Believe in a way back: Completing a triathlon after a spinal cord injury

Jessica Cappella in her sports wheelchair with her cheering section after completing the Queen of the Hill triathlon.

When Jessica Cappella’s book club friends gave her an entry to Mullica Hill’s Queen of the Hill triathlon as a Christmas gift, she thought they were kidding.  Just four years earlier, Jess sustained incomplete paraplegia after removal of a spinal tumor and lost almost all strength in her right leg. At that time, she never dreamed that she would be able to compete in any race, let alone a triathlon.

As a physical therapist at Magee Riverfront, I had the opportunity to work with Jess when she was just learning to walk again. She now gets around with forearm crutches and a long leg brace. Jess, who previously exercised almost daily, wholeheartedly missed working out like she did before her spinal cord injury. She still grieves the many ways that her life has changed. She was forced to resign from her much-loved job as an SICU/ICU nurse. After the injury, getting around every day was not only more physically difficult for Jess, but also brought her significant low back pain.

The Queen of the Hill triathlon is organized by the Mullica Hill Tri Club. The event provides a supportive environment for female athletes of all ages. Jessica’s girlfriends recognized that she needed to do something positive for herself. So they vowed to not only help her train, but also entered themselves as a team to provide her with a buddy for each leg of the sprint distance. The course includes a quarter-mile swim, a 10-mile bike and a 5K run, which she would complete in a sports wheelchair. Jessica was the first athlete in this event to complete the 5K portion of the course at a wheelchair level.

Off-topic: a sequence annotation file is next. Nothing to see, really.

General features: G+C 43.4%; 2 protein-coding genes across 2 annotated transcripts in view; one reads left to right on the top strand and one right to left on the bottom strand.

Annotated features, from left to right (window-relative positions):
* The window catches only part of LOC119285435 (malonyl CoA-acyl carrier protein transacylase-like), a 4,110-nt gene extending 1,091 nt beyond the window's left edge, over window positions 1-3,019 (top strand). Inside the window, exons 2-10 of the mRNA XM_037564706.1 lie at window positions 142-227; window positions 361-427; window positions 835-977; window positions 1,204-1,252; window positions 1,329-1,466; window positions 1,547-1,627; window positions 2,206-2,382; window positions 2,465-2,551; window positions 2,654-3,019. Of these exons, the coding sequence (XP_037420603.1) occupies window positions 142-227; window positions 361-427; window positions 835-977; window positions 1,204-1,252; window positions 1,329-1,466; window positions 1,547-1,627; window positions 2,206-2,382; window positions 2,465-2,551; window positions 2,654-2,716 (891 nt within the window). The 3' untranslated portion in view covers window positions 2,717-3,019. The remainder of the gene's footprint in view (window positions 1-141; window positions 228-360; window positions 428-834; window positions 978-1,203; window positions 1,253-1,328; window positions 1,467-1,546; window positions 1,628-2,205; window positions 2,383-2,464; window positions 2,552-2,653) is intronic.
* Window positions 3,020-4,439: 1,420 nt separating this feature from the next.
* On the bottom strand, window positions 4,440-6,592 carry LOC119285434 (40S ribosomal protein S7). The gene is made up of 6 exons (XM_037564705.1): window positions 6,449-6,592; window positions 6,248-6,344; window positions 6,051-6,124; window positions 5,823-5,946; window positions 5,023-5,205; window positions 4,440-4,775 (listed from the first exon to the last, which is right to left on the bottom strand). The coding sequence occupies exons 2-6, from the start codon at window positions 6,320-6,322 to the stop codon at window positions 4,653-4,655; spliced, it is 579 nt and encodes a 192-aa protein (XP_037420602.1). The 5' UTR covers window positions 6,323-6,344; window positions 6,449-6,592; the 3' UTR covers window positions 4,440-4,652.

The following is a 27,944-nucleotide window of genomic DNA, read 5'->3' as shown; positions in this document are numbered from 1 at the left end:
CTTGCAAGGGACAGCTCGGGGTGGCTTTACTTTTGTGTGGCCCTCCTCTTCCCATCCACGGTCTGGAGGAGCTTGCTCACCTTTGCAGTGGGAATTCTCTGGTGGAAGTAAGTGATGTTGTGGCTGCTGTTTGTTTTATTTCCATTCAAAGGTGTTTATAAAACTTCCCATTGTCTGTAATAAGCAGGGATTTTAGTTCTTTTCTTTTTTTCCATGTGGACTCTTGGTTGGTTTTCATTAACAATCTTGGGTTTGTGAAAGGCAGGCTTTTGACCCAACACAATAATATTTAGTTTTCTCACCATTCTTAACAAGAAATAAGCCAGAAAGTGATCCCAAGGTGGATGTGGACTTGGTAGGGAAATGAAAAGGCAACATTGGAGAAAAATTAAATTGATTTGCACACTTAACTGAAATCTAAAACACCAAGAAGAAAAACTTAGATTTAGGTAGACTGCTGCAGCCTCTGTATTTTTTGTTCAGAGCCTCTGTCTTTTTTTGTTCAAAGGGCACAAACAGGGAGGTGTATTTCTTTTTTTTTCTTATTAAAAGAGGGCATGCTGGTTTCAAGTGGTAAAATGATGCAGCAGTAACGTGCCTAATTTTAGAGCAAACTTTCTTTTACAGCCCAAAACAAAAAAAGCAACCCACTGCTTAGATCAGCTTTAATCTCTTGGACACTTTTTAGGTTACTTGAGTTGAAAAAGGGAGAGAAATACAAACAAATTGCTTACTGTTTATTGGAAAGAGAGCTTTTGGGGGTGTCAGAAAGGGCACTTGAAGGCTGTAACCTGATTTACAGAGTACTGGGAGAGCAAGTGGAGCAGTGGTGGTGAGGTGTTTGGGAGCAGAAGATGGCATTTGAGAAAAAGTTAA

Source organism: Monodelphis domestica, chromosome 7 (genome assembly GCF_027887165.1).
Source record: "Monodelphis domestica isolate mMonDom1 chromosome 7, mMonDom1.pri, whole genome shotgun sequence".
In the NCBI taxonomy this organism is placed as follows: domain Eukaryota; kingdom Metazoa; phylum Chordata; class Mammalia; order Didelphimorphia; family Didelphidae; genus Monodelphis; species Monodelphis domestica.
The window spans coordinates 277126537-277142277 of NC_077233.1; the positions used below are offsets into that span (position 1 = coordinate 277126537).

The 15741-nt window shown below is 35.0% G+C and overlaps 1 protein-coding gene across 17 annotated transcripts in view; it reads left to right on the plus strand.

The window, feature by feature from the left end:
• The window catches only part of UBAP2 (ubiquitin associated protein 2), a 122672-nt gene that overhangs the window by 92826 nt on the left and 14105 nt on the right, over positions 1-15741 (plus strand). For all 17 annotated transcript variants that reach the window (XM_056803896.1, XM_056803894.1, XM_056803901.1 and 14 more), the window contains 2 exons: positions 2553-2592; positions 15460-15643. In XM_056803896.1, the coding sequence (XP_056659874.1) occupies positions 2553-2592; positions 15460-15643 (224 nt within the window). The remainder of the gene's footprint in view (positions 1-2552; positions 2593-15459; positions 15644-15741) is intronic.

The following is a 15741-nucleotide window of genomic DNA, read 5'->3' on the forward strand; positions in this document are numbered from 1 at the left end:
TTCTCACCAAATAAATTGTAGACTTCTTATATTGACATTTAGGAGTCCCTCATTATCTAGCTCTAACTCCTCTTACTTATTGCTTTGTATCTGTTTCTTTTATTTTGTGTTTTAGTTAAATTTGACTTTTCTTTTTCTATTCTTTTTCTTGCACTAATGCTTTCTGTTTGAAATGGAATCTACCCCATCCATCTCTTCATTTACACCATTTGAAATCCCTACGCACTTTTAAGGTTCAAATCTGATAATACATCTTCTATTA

Training for this event has given Jessica a newfound focus. She says that the process has been good for both her mental and physical stamina. Training seven days a week was not only challenging but also required some problem solving. Because her right leg does not give her much power, she modifies her swimming by placing a children’s floatie on her right ankle so her leg does not sink. Her husband also built an extended bike pedal to support her right leg, and she cycles primarily with her left leg.  Jessica knew that the wheelchair portion of the race would be most challenging for her, as she has tremendous back pain when she leans forward to push. To help her through, Jessica’s best friend held an online fundraiser to purchase her a new lightweight sports chair. 

Nothing makes a physical therapist’s day more than watching a former rehab patient transform into a strong competitive athlete. When I arrived at the event, Jessica whizzed by me on her tandem bike as I heard one of the course directors said, “Hey, didn’t we just see that girl on crutches?” Along the course, I met many friends and family members wearing “Team Cappella” t-shirts with the slogan “Could, Would, Should, DID” on the back of the shirts. 

DID might be an understatement for Jessica’s performance: She placed 27th out of 400 entrants, and completed the event in 1:17:13 with the help of only three limbs! When Jess crossed the finish line, she beamed with pride and accomplishment. Her mother shed happy tears as she mouthed the words, “She did it.” Another friend commented that ‘Beast’ is the only word to describe Jessica. 

Jessica exemplifies Magee’s motto of believing in a way back. In spite of her physical challenges, she is fully determine to face her goals head on. She credits her close friends and family members with her success, “I would not be where I am if it were not for them.”

Read more Sports Doc for Sports Medicine and Fitness.